Stacy Horn beat me to the punch. Imperfect Harmony is a book I have always thought I would write myself. A choir member for the better part of 50 years, choral singing is woven into the fabric of my life, much as it is in hers. And one of these days, I always planned to get down to the subject.
But any deep-seated jealousy I had over being scooped melted away with the pleasure of reading Stacy Horn’s take on the topic. Horn, who has also written about subjects as diverse as the paranormal, New York’s Cold Case Squad and her cats, here takes a wide-ranging and deep look at choral singing. She is a fine researcher and reporter and puts those skills to wonderful use on here. This is no niche topic, by the way; among the numbers contained in this well-documented book: there are 270,000 choruses in the United States and the number of adults singing in choirs is now 32.5 million.
Nominally organized into sections dealing with illustrious choirs and master choral works, the narrative of Imperfect Harmony also touches on the physics and physiology of sound, the history of American choral singing, the long battles for acceptance waged by female singers, the trajectory of the author’s own life, choral as well as personal, and the evolution of her own choir, the Choral Society of Grace Church in New York. Anti-aging obsessives will be heartened by her research into neuroscience and the cognitive benefits derived from choirs.
Horn also weaves fascinating tales of classic music repertoire: The thousands of public “sing-along” versions of Handel”s Messiah performed every Christmas season, far beyond any church setting. The strains of Leonard Bernstein’s “West Side Story” that also found their way into his “Chichester Psalms.” Franz Biebl’s Ave Maria, composed at the request of a chorus of German firemen for their choir competition. And the interviews Horn conducts with contemporary composers, among them choral rock stars Morten Lauridsen and Eric Whitacre will be worth the price of admission for any serious singer. I loved the backstories of Lauridsen’s “O Magnum Mysterium,” and of the creation of Whitacre’s online Virtual Choir events.
Among the most delicious aspects of Imperfect Harmony is the interspersing of Horn’s personal observations together with the repertoire she is discussing, and the stories of other singers in the Grace Church Choral Society. There is the bass who attended rehearsals every day of the last week of his life. The woman who only came to terms with her pet’s death while singing an evocative Lauridsen piece. And the revealing tale Horn tells of her “demotion” from First Soprano to Second will reverberate with choir members everywhere, especially her subsequent discovery that harmony is more important to choral works than melody.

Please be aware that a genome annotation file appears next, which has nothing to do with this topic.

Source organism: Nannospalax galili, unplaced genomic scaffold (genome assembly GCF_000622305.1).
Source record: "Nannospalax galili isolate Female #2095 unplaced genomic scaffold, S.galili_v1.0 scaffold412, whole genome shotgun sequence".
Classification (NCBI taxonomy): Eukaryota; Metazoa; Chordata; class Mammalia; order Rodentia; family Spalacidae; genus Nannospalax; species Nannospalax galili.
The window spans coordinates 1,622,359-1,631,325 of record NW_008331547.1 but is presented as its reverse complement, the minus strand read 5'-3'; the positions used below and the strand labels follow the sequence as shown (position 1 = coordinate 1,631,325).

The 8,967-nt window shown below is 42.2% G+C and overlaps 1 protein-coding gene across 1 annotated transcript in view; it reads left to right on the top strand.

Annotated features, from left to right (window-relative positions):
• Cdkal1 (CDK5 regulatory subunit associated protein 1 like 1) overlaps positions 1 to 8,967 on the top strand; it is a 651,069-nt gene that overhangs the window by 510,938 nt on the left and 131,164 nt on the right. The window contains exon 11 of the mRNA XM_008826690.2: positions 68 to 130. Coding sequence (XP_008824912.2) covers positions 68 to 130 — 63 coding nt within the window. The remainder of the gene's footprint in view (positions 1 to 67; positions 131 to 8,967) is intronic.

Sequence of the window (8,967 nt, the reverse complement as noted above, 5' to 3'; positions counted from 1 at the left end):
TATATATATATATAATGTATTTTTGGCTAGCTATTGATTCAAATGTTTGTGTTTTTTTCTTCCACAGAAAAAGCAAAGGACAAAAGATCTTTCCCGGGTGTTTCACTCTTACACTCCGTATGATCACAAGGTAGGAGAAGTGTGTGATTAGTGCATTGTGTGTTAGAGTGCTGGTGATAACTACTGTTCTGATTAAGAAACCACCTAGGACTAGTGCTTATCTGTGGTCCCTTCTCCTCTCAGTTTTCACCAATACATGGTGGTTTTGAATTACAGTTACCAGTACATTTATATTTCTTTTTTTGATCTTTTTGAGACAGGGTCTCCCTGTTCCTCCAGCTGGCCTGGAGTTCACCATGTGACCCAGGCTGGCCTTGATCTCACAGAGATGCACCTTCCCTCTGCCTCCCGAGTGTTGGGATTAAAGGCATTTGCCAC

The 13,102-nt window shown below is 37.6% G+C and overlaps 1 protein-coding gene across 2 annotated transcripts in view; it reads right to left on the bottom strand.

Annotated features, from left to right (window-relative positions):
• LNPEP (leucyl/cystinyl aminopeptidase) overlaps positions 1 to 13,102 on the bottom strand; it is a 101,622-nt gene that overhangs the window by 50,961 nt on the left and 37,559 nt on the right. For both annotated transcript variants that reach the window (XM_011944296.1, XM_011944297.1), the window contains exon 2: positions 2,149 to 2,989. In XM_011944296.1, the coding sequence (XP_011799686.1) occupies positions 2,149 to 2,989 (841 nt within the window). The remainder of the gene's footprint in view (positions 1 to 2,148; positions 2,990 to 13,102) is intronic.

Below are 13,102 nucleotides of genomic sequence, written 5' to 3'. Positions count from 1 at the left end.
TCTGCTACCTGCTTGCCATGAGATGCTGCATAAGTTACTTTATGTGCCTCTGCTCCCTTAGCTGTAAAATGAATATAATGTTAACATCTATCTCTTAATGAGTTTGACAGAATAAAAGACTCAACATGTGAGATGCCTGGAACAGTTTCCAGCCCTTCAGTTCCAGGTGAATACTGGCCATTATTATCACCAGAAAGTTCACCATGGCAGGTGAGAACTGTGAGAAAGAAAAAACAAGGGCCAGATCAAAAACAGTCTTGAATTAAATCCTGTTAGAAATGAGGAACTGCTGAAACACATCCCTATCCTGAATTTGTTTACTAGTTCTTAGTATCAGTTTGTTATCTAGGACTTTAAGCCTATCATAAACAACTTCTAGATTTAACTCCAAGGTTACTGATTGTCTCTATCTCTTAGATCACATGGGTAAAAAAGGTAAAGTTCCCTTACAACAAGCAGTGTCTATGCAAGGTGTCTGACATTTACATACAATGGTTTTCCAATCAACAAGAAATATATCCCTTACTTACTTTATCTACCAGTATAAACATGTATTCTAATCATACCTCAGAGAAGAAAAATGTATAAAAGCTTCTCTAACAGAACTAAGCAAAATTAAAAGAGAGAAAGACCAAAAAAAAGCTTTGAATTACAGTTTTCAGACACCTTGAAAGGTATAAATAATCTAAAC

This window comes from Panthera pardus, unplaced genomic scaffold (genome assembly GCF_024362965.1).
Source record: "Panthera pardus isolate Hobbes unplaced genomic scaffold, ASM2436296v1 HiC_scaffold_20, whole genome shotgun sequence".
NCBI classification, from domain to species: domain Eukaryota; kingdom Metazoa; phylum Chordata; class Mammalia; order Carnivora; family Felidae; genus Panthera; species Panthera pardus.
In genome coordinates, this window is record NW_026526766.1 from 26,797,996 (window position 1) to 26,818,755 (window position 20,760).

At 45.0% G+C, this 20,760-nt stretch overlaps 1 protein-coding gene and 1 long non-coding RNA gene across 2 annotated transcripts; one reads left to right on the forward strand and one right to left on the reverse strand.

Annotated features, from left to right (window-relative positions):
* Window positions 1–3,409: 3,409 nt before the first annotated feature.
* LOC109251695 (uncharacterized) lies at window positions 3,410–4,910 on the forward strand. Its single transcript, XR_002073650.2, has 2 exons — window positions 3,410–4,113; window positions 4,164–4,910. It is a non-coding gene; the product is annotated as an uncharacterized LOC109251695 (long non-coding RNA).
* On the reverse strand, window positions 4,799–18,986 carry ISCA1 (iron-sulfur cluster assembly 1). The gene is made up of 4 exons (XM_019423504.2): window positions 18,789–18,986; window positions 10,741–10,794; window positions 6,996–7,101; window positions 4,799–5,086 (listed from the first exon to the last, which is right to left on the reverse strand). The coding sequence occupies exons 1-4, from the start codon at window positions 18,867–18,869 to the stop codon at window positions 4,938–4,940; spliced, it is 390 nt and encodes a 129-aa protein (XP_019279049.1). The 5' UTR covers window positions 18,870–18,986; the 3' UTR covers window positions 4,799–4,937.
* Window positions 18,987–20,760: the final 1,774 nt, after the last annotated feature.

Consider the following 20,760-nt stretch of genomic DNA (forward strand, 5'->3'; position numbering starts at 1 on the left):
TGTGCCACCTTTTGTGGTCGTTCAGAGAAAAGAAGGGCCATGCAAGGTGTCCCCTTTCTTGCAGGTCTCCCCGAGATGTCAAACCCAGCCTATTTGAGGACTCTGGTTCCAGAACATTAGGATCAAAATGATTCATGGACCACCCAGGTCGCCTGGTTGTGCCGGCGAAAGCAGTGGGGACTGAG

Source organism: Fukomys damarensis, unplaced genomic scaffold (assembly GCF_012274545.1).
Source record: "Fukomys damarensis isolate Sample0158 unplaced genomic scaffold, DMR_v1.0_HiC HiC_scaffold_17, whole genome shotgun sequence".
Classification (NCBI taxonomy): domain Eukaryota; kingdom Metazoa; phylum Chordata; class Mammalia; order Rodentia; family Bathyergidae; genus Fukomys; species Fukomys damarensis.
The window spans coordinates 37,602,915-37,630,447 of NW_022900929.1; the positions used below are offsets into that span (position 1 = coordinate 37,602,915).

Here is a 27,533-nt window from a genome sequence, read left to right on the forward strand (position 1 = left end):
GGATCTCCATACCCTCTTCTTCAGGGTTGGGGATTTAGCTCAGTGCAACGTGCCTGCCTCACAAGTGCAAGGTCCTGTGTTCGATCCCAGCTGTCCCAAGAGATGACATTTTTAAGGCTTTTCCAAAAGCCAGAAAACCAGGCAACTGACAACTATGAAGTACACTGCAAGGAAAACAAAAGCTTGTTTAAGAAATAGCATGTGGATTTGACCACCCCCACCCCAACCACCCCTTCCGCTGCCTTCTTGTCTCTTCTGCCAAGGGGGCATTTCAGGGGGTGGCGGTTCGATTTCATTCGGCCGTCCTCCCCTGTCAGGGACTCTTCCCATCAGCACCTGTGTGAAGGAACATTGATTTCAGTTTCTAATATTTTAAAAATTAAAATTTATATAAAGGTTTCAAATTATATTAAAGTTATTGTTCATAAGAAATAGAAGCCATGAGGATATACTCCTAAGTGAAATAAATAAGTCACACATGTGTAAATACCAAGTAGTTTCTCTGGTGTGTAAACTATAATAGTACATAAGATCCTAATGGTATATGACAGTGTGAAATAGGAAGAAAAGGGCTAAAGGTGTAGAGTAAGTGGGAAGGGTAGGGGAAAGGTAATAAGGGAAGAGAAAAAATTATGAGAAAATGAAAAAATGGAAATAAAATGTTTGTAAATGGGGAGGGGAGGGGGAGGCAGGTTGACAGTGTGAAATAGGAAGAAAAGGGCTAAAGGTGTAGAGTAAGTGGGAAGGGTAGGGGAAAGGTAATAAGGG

If I have any quibble with this book, it is that I would have loved more tales of poor choral form beyond the author’s self confessed arrogance about her high notes. She does recount jockeying for favored seats at Grace Church rehearsals, but I’ve seen behavior lots worse, almost correlated by section. It’s not only that sopranos often over-value themselves, altos are often way over-the-top about their sight-reading skills. As for the basses, I’ve yet to be in a choir where the basses are not the self-appointed cut-up section. And tenors, well, where to begin about the typical tenor ego??
Personality foibles aside, one of the big draws of a choir is the urgent community it creates. Speaking for myself, the seats of my church chancel often seem a lot like a foxhole, with everyone in my choir crammed in together, facing the music. A feeling most pronounced when singing unaccompanied. “‘A cappella is to choral singing as skinny-dipping is to swimming,’” a fellow singer tells Horn. “‘Vulnerable, exhilarating, and prone to revelations.’”
Other revelations abound in this book, many of them having to do with harmony, embedded in -- and beyond -- the musical score. Horn evokes the sensation I have when I hear -- and feel -- my own voice joining with others. It is a thrill like nothing else, perhaps because the human voice is the most personal musical instrument of all. And choral singing is only accomplished when a group of those personal instruments collaborate in an intimate way.
As Grace Church’s John Maclay puts it, “‘No matter how much you practice. No singer in the room can sing choral music on their own. You need each other.” But I think Stacy Horn summarizes the essence of choral singing even better, that “magic current of potential that comes to life whenever people are drawn together by the astonishing and irresistible power of a song.”
(Stacy Horn, the author of five nonfiction books, is also founder of the New York City-based social network Echo. Echo was home to many online media firsts, including the first interactive tv show, which was co-produced with the then SciFi Channel. She lives and sings in New York.)
Watch Stacy's TEDxTalk and then go find yourself a choral group!
Pat Hitchens has written about relationships, health & politics -- as well as personal essays -- for print, broadcast and online audiences in a career spanning television, education, business consulting and public relations.